Napier residents are feeling increasingly unsafe with about 55 per cent of people surveyed saying gang activity was their leading safety concern.
Between February and March this year, 597 people over the age of 18 were surveyed as part of the Napier City Council's community safety survey.
The survey found that while 45 per cent of residents said they felt safe, 44 per cent felt unsafe – a significant increase on the 17 per cent response to this question in the Social Monitor Survey from 2020.
While people felt safest during the daytime, people felt increasingly unsafe going out at night, dropping from 48 per cent feeling safe in 2020 to just 29 per cent this year.
Feelings of safety were lowest for using public transport, with only 33 per cent reporting feeling safe.
Younger residents, aged between 18-39, felt significantly less safe in Napier, at home and in their neighbourhood and younger residents were more likely to report fear of crime having a strong impact on their lives.
Nelson Park and Onekawa-Tamatea wards residents were significantly less likely to feel safe walking alone in their neighbourhood after dark.
A retail operator in the Marewa shopping centre on Kennedy Rd, who Hawke's Bay Today agreed not to name, said he would have thought more people felt unsafe.
"I definitely don't feel safe."
Just last week he'd had to call police to arrest a beggar making threatening remarks to a woman outside the store, he said.
He said these sorts of incidents were "very regular".
He said a community patrol vehicle parked in the area in recent days had seen "less nuisance" and staff "a lot happier".
"I feel heaps safer."
The leading safety concern related to gang activity, with respondents calling for more police and getting rid of gangs or banning gang patches, followed by putting in more CCTV and security cameras.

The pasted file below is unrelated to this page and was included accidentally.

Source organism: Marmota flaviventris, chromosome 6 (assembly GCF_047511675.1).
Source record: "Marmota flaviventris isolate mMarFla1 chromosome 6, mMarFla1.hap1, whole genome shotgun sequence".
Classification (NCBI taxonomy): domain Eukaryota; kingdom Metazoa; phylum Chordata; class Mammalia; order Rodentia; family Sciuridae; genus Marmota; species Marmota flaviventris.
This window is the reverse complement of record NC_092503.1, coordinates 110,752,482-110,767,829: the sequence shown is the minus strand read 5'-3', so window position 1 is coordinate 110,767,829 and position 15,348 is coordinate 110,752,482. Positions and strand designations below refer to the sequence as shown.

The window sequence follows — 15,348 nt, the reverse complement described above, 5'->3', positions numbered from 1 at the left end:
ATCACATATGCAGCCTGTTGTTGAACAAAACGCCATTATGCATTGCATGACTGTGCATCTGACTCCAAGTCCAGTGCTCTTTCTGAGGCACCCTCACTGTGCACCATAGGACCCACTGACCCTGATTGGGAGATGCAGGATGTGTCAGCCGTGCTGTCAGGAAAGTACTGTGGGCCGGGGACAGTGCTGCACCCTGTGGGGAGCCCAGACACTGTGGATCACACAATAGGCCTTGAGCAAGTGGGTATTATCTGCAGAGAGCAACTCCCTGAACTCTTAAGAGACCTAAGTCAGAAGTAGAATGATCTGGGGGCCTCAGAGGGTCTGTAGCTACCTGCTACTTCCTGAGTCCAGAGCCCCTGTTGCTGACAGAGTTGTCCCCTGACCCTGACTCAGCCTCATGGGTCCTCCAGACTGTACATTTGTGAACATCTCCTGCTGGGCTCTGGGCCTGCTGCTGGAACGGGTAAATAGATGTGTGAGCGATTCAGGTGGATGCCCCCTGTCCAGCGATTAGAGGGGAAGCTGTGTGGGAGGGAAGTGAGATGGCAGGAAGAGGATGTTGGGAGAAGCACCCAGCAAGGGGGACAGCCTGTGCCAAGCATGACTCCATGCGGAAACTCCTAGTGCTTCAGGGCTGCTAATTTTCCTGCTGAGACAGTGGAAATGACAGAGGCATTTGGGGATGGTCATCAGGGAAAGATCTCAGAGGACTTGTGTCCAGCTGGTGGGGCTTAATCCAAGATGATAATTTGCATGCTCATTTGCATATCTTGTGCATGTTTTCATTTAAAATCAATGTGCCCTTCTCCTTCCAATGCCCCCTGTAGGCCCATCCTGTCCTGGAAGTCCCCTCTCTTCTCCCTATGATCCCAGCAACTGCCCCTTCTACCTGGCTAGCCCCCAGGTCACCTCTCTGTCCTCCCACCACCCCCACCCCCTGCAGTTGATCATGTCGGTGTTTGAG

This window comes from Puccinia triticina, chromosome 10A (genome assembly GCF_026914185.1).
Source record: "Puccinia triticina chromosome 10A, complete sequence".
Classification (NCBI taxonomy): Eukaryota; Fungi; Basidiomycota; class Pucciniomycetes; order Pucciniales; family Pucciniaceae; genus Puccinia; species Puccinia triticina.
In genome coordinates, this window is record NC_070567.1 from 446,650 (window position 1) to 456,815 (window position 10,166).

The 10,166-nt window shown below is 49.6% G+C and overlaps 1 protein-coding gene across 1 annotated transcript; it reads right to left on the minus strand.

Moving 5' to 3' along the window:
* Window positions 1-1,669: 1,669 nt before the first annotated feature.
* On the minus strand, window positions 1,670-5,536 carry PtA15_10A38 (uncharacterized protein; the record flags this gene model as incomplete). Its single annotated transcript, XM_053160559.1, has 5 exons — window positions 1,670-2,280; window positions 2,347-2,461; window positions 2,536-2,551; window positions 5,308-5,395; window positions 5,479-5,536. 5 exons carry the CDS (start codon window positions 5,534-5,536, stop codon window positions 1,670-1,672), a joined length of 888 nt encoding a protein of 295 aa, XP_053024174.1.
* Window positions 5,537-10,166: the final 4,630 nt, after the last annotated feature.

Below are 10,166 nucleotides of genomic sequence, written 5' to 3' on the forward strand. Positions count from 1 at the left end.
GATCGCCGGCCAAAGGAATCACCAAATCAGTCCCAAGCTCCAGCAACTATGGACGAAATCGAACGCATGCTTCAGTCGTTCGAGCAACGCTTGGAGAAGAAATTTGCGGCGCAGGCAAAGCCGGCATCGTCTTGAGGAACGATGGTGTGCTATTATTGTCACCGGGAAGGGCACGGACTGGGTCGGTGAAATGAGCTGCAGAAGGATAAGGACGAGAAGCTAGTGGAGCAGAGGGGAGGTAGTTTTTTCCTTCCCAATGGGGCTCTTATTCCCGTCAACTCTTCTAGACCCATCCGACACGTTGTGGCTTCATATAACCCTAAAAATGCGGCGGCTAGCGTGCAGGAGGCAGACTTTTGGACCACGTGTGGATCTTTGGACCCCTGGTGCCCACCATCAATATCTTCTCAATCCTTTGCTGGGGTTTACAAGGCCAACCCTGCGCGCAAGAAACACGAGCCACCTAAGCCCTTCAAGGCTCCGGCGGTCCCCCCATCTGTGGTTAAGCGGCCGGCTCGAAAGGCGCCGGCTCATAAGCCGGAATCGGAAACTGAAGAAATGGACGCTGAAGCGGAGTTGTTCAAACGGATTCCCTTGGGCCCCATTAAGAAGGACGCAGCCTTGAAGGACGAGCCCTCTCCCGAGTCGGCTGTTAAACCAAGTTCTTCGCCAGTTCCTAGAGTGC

Council's chief executive Dr Steph Rotarangi said the community safety survey showed residents' concerns matched council's, and validated the work already underway to address these concerns.
"Concerns about safety have come through loud and clear in our survey and we need to act, along with working together with our partners to not only improve people's feelings of safety, but actual safety."
She backed collaborative projects that make the most of the city's resources and strengths.
Council currently invests $350,000 a year into community safety initiatives, working closely with police and other agencies.
This includes security patrols in Napier city and Marewa shopping centre, Napier Community Patrol 'meerkat car' patrols, Neighbourhood Support, and graffiti control.
The focus was on making sure public places are safe, Napier Mayor Kirsten Wise said.
While Napier MP Stuart Nash said he stood by comments that he didn't think Napier was unsafe, he acknowledged that people said they felt unsafe and that a "culture of fear" was unhealthy.
"For me to feel safe - as six foot 200 pound guy - is different from a young woman walking back from a restaurant at night.
"There are far too many people in our community who don't feel safe and I am concerned about that."
He recognised that many people found gangs intimidating, though it was rare for members of the public to be targeted by them.
"They wear patches and ride around in packs to be intimidating."
Nash said a more collaborative approach was needed and supported working with council and other agencies to find a solution.
"It's not a police problem. It's about the community coming together to come up with a solution."
Council is due to confirm next week at the adoption of the LTP that the development of a new City Ambassador programme for Napier will continue, in conjunction with a replacement of the existing CCTV network.
If approved, this programme would start on July 1, next year, with the CBD patrols to continue until then.